The music and poetry of “Six Feet Apart” was created by Ethan Gans-Morse and Tiziana DellaRovere. They are AMP founders, artistic collaborators and a married couple residing in Phoenix.
“We wanted to amplify diverse voices and foster collective healing in Oregon and beyond during the pandemic,” Gans-Morse said.
The Almeda fire added to the suffering already created by COVID-19, and the stories reflect how people have dealt with both.
“To my surprise,” said DellaRovere, “when I was interviewing for these stories, people thanked me for listening to me and said they felt relieved just by telling me about their trauma. “
The project was a big undertaking.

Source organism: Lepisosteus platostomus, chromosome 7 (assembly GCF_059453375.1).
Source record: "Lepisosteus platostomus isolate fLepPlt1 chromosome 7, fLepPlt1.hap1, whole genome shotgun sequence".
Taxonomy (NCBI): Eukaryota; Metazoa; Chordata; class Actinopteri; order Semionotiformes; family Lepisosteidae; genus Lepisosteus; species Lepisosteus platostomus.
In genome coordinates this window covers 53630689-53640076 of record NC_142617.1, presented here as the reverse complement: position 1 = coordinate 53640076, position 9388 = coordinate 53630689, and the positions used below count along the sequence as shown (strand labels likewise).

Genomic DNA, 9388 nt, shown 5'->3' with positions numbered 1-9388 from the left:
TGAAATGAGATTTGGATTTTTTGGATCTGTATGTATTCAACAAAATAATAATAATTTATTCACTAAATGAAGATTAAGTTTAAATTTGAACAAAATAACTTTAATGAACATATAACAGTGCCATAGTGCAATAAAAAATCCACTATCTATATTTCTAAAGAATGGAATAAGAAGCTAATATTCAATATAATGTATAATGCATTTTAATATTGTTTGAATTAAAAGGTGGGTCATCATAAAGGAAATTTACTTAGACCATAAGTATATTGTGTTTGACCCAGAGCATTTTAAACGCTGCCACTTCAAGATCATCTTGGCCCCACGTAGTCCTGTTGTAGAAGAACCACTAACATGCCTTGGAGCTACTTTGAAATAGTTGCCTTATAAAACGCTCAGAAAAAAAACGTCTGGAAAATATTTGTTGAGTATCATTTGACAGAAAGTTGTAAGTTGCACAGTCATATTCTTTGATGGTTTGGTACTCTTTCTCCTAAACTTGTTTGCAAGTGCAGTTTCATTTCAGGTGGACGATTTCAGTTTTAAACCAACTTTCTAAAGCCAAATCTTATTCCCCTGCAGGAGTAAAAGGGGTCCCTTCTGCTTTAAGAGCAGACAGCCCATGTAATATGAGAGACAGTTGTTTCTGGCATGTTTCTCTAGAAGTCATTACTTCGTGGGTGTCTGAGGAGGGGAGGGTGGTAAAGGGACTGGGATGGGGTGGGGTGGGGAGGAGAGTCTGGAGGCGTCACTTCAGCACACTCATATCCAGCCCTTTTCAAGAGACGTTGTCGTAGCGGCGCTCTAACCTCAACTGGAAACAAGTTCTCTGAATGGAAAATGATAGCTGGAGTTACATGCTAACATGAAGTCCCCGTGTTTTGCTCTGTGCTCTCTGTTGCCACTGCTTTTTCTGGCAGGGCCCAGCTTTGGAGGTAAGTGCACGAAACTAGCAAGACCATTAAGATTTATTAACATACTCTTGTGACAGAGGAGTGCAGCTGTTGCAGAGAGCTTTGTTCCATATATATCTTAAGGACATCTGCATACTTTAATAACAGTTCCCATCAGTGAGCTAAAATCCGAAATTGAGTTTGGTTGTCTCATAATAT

AMP spent a year collecting stories and conducting interviews. From these interviews, DellaRovere wrote a booklet comprising seven poems. These poems and two guest submissions from Oregon poet laureates Anis Mojgani and Kim Stafford were set to music by Gans-Morse for choir and piano trio.
Fifteen professional musicians recorded the music remotely, each independent of their home.
“They recorded themselves on video and audio,” Gans-Morse said, “so we see on screen that the singers themselves are in quarantine, singing about the people in quarantine.”
An audio team from Los Angeles mixed and mastered the audio. Filmmaker Camilla Tassi produced the film / music video for the multimedia performance which will premiere on August 29. It includes images of the people whose stories are shared, musicians, videos of the fire, and specially created artwork.
The HEX ensemble and the Brightwork New Music Ensemble, both based in Los Angeles, perform the work.